But on the day his greatest fears come true and he's left lying on the side of a road in Kazakhstan, the escorts are in the next town, waiting for his arrival. By the time Igor and Vadim arrive to help, Charlie's in shock. His body shakes. His right side is numb. He calls Cate to tell her what happened, insisting that he's fine. But he isn't. Though his body has somehow walked away nearly unscathed, he's mentally in pieces. For two days he lies in bed, replaying the accident over and over in his head.
"I was piling on mentally," he would say later. "It got hard."
On the third day, inspired by a friend who had died on a ride across America, Charlie hops back on the bike and heads toward Kyrgyzstan. When schoolchildren line the road to cheer, all he sees is the face of his son, James. He tries to shift into a harder gear, but there isn't one left. His speedometer says 33 mph.
Up ahead he sees his next challenge: the Himalayas and a trio of snow-covered 14,000-foot peaks. As he pedals on over the course of the next days, those same gears begin to fail. He rents a replacement. It breaks. He rents another. It's stolen. He rents a third. But it, too, can't handle the terrain and also breaks. So Charlie goes back to his original wheels he hauled from Iowa.
He climbs the Himalayas with that one gear, but it's too much. He cycles too hard, climbs too fast and, just like a climber on Everest, his body struggles to acclimate to the changes in elevation. He's hallucinating. He has lost the vision in his right eye. He's lost his balance. He knows what it means -- a cerebral edema, his brain is filling with fluid.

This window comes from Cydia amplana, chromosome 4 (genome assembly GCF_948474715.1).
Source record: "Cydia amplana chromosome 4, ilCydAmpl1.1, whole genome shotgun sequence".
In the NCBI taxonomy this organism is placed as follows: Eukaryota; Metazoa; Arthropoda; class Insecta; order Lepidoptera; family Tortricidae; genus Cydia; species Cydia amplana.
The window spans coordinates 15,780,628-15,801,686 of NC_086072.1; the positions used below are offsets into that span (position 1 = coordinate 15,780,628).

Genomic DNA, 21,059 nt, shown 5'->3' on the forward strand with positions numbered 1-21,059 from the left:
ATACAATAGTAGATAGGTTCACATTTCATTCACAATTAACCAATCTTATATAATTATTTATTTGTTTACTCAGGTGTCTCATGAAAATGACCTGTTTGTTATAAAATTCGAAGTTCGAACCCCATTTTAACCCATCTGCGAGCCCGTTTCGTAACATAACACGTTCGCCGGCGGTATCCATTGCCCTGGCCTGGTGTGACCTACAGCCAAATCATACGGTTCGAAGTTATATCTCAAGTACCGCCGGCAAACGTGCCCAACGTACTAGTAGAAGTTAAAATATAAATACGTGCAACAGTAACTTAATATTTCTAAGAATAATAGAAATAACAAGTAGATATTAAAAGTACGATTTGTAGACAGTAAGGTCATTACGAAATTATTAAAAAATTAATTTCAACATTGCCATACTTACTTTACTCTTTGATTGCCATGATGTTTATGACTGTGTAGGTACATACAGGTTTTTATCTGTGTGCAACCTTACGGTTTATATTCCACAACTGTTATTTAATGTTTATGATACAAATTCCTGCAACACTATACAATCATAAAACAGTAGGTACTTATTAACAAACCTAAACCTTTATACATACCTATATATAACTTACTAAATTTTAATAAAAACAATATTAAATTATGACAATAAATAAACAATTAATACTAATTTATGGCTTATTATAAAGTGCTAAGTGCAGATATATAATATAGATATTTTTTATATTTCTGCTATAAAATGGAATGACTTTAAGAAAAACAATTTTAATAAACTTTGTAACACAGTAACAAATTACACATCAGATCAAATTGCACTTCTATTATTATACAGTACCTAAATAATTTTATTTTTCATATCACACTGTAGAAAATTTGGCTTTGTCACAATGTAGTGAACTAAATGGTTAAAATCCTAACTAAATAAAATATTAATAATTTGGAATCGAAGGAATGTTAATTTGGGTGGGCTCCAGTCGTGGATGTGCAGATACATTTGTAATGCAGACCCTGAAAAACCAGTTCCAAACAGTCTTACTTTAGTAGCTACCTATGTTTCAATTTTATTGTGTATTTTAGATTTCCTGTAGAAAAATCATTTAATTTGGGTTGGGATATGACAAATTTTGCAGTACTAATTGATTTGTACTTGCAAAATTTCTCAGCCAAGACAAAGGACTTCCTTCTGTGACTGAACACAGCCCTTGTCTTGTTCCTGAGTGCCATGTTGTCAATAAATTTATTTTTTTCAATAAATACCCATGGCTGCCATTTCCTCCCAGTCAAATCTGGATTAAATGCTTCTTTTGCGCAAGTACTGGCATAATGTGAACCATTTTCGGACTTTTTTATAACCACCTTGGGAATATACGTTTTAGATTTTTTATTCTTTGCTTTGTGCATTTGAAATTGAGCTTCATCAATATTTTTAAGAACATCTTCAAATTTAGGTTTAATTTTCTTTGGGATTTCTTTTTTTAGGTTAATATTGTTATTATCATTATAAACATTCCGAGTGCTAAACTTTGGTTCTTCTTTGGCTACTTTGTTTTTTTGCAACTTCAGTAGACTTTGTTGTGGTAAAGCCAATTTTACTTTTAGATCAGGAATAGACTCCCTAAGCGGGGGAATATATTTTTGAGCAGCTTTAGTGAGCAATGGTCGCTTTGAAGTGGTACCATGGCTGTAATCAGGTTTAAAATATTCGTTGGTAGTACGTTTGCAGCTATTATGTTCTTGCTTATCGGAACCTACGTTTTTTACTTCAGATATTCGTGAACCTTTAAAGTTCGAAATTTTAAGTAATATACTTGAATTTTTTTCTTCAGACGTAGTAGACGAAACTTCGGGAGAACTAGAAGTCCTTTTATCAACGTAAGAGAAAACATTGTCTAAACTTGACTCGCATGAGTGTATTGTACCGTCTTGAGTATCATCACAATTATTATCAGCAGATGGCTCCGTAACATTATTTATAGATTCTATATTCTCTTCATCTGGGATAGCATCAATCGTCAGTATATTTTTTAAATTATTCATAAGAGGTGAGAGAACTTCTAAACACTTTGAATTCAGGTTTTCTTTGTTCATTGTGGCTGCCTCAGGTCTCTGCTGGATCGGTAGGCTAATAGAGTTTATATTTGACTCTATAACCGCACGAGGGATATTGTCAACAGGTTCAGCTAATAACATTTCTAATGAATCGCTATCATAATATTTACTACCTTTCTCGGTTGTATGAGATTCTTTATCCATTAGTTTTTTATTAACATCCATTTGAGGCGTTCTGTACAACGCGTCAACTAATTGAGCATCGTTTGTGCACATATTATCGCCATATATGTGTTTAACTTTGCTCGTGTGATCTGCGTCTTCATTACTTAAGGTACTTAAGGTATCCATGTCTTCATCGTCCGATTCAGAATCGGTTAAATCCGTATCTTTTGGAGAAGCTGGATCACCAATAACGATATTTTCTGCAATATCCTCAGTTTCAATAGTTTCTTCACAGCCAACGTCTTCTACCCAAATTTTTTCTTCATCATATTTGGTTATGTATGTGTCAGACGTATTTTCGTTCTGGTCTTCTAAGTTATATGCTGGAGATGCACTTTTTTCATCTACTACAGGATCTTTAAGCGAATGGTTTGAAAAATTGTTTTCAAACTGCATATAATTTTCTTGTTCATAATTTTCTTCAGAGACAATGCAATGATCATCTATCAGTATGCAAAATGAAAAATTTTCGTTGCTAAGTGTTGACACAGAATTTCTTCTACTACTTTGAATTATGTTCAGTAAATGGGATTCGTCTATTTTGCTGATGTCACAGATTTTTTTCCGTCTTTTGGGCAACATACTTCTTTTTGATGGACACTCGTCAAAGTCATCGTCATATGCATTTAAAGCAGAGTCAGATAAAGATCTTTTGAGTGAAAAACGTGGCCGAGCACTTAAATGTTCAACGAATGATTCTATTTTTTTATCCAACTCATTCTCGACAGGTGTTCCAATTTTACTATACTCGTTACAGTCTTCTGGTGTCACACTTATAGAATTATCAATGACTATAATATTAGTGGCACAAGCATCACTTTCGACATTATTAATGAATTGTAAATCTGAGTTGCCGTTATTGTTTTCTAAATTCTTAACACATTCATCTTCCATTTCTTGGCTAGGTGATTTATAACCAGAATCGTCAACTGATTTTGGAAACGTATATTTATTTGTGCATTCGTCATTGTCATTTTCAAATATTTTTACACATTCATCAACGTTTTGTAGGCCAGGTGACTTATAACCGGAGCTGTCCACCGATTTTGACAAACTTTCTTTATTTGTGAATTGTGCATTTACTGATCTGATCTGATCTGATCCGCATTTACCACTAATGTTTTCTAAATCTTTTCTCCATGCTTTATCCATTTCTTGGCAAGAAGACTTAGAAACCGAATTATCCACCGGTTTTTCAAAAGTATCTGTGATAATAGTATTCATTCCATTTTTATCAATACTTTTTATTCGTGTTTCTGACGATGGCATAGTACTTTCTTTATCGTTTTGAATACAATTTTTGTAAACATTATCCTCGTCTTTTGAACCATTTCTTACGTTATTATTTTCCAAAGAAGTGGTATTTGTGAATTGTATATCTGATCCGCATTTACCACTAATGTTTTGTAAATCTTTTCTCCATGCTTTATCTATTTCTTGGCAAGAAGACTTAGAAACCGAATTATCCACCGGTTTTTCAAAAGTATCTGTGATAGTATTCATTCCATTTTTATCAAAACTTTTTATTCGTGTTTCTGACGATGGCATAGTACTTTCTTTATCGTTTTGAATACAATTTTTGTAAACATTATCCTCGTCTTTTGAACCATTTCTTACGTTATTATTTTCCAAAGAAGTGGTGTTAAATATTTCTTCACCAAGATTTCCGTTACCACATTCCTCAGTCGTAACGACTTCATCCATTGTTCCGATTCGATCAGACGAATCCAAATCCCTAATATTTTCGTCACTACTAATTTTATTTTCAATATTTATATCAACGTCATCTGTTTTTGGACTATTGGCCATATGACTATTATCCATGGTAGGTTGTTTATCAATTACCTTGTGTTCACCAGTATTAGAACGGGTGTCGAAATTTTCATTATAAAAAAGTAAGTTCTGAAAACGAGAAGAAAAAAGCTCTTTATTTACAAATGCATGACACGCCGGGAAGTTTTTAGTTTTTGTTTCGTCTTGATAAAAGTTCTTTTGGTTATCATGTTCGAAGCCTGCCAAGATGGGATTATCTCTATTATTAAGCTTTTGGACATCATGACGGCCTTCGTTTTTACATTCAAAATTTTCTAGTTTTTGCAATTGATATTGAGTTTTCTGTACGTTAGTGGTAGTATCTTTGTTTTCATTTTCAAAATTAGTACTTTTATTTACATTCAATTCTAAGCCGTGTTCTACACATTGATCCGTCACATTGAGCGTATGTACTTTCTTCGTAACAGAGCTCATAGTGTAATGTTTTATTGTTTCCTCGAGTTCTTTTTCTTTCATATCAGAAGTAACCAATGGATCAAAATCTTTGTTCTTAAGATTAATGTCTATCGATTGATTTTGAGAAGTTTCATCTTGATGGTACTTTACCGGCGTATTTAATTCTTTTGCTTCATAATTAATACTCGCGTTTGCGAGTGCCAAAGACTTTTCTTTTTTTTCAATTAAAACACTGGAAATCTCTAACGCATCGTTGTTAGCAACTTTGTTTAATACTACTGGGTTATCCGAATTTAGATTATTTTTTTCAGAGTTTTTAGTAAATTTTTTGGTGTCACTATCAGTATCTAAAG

At the same time, he can't stop coughing. He struggles to breathe. It's the high-altitude double whammy that every climber tries to avoid. A pulmonary edema, as well.
As he lies in a lodge in a remote village on the Tibetan Plateau, his body and mind are beginning to crumble. In addition to the edemas, his intestine begins to bulge out of his side. He thinks he might have a hernia. And outside his door, wild dogs are howling. He knows what they're waiting for. They want him to die.
A few days before he begins the push toward the summit of Mount Everest, during some of the monotonous downtime at base camp, Charlie sits in a tent with Brian Block, one of his climbing partners, and the two explore life's bigger questions: Why are we here? What's the purpose? And what does it mean to truly live?